How an overnight retreat changed the dynamics of a young team

 

Each basketball season presents a new challenge for Head Women’s Basketball Coach Naomi Graves, and, the 2017-18 one was no different. She knew communication among teammates was going to be a concern. Specifically, it was a young group with just one returning senior, while the rest of the student-athletes did not know one another well. Additionally, the constant presence of smartphones was creating a digital barrier among the players. Chelsea McAllister ’19 noted that even when eating lunch at Cheney Hall with her teammates, they would all be looking at their phones. Prior to the start of the season, Graves met with Angela Veatch, associate director of East Campus, to discuss the team’s goals for its annual retreat. Right then they decided this year’s retreat would be an overnight. Veatch worked with the facilitators to plan activities around the team’s goals while allowing the quiet spaces, reflective moments, and technology-free atmosphere to work their magic.


“We had a problem with people always being on their phones. When we got to East Campus and people put their phones away, you could see the environment kind of shift,” said Alex Goslin ’20. The facilitators ushered the players through team-building activities to improve communication and leadership skills. After each activity, the players would debrief and talk about why something did or did not work. “The facilitators are good about linking everything back to the team,” Graves said. During overnight retreats, the teams are responsible for their own meals. As such, the team broke off into groups, with some shopping for food, some preparing it in the kitchen, and some setting the table.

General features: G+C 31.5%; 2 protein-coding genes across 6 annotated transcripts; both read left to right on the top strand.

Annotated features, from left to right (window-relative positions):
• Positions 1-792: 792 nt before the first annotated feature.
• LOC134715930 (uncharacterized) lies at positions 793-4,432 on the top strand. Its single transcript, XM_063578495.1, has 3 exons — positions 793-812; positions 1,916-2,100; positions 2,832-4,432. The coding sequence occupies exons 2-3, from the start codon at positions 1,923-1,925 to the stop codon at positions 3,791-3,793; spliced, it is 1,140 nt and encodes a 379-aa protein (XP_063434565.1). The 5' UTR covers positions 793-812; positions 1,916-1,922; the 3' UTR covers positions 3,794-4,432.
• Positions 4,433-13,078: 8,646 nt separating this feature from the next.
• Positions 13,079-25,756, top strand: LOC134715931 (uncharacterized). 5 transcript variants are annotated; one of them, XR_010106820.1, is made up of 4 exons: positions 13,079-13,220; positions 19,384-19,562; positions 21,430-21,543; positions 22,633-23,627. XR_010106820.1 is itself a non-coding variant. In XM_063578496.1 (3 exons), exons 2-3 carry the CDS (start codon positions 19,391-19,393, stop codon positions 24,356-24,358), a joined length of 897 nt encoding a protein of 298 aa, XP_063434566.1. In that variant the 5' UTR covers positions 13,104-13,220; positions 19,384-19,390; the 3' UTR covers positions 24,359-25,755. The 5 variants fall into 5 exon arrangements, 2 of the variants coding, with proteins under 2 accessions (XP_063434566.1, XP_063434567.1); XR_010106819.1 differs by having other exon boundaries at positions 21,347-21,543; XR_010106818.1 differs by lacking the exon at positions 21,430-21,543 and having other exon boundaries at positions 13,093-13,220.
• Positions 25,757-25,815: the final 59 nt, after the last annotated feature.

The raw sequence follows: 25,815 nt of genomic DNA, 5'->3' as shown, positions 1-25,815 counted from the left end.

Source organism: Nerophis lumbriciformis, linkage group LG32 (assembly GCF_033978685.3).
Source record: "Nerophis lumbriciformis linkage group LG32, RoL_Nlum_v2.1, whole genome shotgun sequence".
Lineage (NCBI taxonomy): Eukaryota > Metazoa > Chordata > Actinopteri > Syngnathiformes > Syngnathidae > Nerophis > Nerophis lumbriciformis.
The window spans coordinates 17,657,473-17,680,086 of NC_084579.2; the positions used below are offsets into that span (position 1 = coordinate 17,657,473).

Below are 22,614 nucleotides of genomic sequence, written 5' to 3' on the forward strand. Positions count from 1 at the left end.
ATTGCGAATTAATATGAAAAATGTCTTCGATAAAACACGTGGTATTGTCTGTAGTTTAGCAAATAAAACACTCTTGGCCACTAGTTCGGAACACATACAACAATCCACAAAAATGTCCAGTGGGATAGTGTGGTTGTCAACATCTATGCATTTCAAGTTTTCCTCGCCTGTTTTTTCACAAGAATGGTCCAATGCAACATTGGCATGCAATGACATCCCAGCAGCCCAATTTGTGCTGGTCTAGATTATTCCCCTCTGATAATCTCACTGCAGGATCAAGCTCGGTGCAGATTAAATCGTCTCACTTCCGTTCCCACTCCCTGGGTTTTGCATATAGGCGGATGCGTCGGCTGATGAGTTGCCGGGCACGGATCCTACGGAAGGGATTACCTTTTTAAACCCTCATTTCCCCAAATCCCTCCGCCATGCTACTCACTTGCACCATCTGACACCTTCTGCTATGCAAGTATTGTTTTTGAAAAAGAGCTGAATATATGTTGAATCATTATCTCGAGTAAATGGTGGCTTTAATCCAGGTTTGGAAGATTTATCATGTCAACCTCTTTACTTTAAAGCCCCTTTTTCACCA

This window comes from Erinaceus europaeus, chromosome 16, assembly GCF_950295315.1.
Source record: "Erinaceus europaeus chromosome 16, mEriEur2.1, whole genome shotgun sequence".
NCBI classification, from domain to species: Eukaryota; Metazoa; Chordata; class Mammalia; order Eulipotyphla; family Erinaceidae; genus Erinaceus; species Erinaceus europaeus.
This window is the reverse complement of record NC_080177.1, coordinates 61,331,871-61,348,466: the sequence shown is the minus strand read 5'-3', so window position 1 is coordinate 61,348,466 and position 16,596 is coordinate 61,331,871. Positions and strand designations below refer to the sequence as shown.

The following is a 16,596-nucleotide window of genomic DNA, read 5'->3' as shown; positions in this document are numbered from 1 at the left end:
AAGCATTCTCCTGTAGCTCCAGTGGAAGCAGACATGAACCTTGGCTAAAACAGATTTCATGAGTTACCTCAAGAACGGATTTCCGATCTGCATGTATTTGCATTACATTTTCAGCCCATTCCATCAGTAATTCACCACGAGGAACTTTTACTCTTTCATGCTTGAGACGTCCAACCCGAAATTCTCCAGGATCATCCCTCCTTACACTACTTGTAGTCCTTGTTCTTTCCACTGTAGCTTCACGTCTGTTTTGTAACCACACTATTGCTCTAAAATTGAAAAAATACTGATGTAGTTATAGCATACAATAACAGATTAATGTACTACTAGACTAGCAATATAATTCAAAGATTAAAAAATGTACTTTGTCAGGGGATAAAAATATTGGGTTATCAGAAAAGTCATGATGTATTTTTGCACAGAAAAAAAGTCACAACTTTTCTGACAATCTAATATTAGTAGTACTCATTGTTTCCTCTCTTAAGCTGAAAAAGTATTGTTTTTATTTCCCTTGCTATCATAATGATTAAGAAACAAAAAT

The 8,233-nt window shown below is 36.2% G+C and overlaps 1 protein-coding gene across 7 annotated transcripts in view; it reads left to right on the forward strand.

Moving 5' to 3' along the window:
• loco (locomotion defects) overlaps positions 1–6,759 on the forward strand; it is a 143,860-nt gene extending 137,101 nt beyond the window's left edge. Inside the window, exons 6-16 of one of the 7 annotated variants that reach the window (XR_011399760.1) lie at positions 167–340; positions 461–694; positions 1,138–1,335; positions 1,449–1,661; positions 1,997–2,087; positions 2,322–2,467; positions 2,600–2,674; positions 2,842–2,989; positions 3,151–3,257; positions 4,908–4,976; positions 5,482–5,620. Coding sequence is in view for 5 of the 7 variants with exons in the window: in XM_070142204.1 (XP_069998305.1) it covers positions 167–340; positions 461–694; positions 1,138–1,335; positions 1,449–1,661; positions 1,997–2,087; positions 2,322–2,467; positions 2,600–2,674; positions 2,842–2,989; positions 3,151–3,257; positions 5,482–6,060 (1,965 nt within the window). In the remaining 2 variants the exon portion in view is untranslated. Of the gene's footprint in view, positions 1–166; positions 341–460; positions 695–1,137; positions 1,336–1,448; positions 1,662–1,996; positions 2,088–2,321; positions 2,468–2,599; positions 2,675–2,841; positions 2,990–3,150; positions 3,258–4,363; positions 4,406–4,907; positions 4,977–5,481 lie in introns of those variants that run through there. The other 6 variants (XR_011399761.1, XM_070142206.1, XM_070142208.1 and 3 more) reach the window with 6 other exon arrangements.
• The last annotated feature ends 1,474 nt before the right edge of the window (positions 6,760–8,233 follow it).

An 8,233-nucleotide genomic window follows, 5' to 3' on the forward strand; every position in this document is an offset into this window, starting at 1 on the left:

“When you split into small groups, your guard goes down,” explained Graves. After dinner, and in the absence of technology and around the warm glow of the Pueblo’s fire, the players were able to learn more about one another. “We got close and bonded on a deeper level. On campus, everyone is so busy that we don’t really have the time to sit and talk. So it was good to have that time to reflect and realize the importance of communication in everything we do,” said Goslin. As players decided on their goals for the season, they began to realize their potential.

 

“We have a young team so a lot of people think it’s a rebuilding year, but going to East Campus helped us realize that this is more than just
a rebuilding year. We have control of how our season ends up.
It’s really on us,” said Goslin. If the team’s 20-9 final record is any indication, it was, in fact, not a rebuilding year. The East Campus staff and facilities have always been a great resource for athletic teams, and more programs are using them to help tap into participant’s potential. “I can’t imagine the team without having that East Campus experience now,” said Graves. “Ben (Taylor) and Angie have built something special and they even followed up on the team throughout the season to make sure everything was going well.”